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Obama deserves Nobel Prize: Tharoor

"They've given it to a person who has said that the America of today has its roots in the India of Gandhi and that's the kind of sentiment we like," Minister of State for External Affairs Shashi Tharoor said.

world Updated: Oct 14, 2009 08:40 IST

Minister of State for External Affairs Shashi Tharoor believes that US President Barack Obama truly deserves the Nobel Prize, amid global criticism that the award was premature.

President Obama has given a lot of people hope around the world and has helped in improving the image of the US, Tharoor said.

"The image of the US is in the finest shape it's been in a very long time, and that's because the rest of the world believes in the kind of leadership President Obama is bringing to his task," the former UN Under Secretary General said at the Colbert Report news show.

"He has given us hope," he said. "They've given it to a person who has said that the America of today has its roots in the India of Gandhi and that's the kind of sentiment we like," he said.

"He has talked about the policy of inclusion, he's given dialogue the importance it deserves in the world," he said, adding that Prime Minister Manmohan Singh had written to Obama congratulating him precisely for these reasons.

Tharoor was responding to observations from show host Steven Colbert that the prize had been awarded at a time when Obama's presidency had not resulted any concrete results.

"Frankly, we come from the land of Mahatma Gandhi who never won the Nobel Prize, so we kind of feel that there is such a thing as waiting too long to give it to the right person," Tharoor said.

"Maybe giving it early is a welcome change," he noted.

Colbert also pointed out that recent polls indicated that Obama was the most popular global political figure, which has resulted in boosting US' popularity.

This is in sharp contrast to the reign of President George Bush whose ratings both within the US and around the world had hit rock bottom, he said.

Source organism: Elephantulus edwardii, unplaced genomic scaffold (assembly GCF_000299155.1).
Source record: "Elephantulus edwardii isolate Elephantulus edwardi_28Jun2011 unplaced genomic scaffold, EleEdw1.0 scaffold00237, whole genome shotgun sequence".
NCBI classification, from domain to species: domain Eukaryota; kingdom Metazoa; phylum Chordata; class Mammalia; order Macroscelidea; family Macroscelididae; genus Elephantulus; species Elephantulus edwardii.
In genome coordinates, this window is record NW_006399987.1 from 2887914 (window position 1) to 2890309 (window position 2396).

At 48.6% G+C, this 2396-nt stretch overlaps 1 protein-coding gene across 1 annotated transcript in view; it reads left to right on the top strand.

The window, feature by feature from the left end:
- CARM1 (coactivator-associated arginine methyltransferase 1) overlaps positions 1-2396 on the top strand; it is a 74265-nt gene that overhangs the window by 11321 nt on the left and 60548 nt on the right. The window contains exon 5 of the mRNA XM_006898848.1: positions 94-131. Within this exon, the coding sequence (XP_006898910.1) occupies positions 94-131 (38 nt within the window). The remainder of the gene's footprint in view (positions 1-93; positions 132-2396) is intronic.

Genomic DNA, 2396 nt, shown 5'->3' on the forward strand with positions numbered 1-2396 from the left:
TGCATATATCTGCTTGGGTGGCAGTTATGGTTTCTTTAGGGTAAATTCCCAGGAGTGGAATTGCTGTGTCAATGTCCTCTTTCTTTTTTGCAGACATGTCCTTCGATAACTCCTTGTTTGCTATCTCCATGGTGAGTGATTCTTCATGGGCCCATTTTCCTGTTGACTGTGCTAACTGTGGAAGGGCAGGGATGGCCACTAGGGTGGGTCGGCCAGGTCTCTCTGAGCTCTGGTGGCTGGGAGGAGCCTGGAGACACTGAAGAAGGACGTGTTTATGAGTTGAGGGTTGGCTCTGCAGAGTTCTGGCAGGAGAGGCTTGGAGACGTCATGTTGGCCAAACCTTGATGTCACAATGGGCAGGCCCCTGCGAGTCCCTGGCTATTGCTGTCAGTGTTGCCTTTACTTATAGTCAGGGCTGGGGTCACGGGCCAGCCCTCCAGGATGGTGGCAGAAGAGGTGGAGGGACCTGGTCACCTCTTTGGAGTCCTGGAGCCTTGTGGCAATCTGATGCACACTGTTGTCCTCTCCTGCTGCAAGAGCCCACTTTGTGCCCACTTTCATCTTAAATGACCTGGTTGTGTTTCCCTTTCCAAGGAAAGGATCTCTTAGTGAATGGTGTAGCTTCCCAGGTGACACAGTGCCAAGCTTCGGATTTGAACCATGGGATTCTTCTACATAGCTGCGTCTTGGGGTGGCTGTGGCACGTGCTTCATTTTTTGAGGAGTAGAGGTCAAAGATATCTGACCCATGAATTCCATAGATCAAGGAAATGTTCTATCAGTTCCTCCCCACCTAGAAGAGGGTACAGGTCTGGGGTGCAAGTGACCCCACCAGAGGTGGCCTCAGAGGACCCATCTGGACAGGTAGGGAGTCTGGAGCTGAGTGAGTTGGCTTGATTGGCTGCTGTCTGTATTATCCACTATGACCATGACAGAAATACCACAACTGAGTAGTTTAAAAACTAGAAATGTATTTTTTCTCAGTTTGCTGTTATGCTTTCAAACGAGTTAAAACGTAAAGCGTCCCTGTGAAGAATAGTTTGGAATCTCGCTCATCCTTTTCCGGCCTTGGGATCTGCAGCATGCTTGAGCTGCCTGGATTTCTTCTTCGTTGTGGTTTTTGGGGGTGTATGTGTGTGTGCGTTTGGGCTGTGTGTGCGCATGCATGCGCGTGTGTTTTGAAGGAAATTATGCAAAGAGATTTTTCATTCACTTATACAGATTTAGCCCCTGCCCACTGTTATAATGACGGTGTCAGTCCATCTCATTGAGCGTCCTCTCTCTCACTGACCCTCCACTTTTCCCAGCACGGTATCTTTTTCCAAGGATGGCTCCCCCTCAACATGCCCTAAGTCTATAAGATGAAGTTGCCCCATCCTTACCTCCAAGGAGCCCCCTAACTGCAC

However, some American experts have suggested that the international community is less aware of the failures of the Obama Administration.

Many politicians and scholars have contested that the prestigious prize should not be awarded for creating hope for a better future but for goals that have been achieved and a difference made for the better.

Responding to this, Tharoor told the audience, "You can make a difference and win the Nobel but you can use the Nobel to make a difference."

"Right now it looks like he's got a huge boost in the kind of efforts he has already begun to advance peace, dialogue, inclusiveness of other cultures," he said.

"These are the sorts of things the world wants to see him moving towards."

Meanwhile, the Norwegian Nobel Peace Prize committee has made a rare exception in defending its decision that has been called hasty.

"We simply disagree that he has done nothing," committee chairman Thorbjoern Jagland reportedly said on Tuesday.

"He got the prize for what he has done," he said, listing efforts like narrowing the rift within the Muslim world and backing down on a proposal for an anti-missile shield in Europe.

Noting that most criticism was coming from the media and political rivals, Jagland said the committee had followed guidelines set by Alfred Nobel, the Swedish industrialist who established the Nobel Prize.

"Alfred Nobel wrote that the prize should go to the person who has contributed most to the development of peace in the previous year," Jagland said. "Who has done more for that than Barack Obama?"